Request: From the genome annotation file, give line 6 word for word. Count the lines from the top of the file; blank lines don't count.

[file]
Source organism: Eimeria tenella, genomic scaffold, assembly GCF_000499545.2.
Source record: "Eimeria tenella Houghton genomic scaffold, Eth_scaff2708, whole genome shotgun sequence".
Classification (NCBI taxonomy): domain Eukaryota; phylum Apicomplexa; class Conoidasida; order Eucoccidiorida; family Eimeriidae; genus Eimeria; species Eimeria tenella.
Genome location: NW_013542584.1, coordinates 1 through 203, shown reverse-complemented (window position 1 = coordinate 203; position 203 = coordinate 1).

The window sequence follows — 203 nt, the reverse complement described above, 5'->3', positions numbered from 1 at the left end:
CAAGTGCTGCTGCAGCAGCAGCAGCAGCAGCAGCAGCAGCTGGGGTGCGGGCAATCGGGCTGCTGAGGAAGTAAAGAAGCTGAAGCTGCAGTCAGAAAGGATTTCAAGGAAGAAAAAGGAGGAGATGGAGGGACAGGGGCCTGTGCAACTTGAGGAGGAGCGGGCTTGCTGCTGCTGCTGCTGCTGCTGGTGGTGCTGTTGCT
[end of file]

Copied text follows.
CAAGTGCTGCTGCAGCAGCAGCAGCAGCAGCAGCAGCAGCTGGGGTGCGGGCAATCGGGCTGCTGAGGAAGTAAAGAAGCTGAAGCTGCAGTCAGAAAGGATTTCAAGGAAGAAAAAGGAGGAGATGGAGGGACAGGGGCCTGTGCAACTTGAGGAGGAGCGGGCTTGCTGCTGCTGCTGCTGCTGCTGGTGGTGCTGTTGCT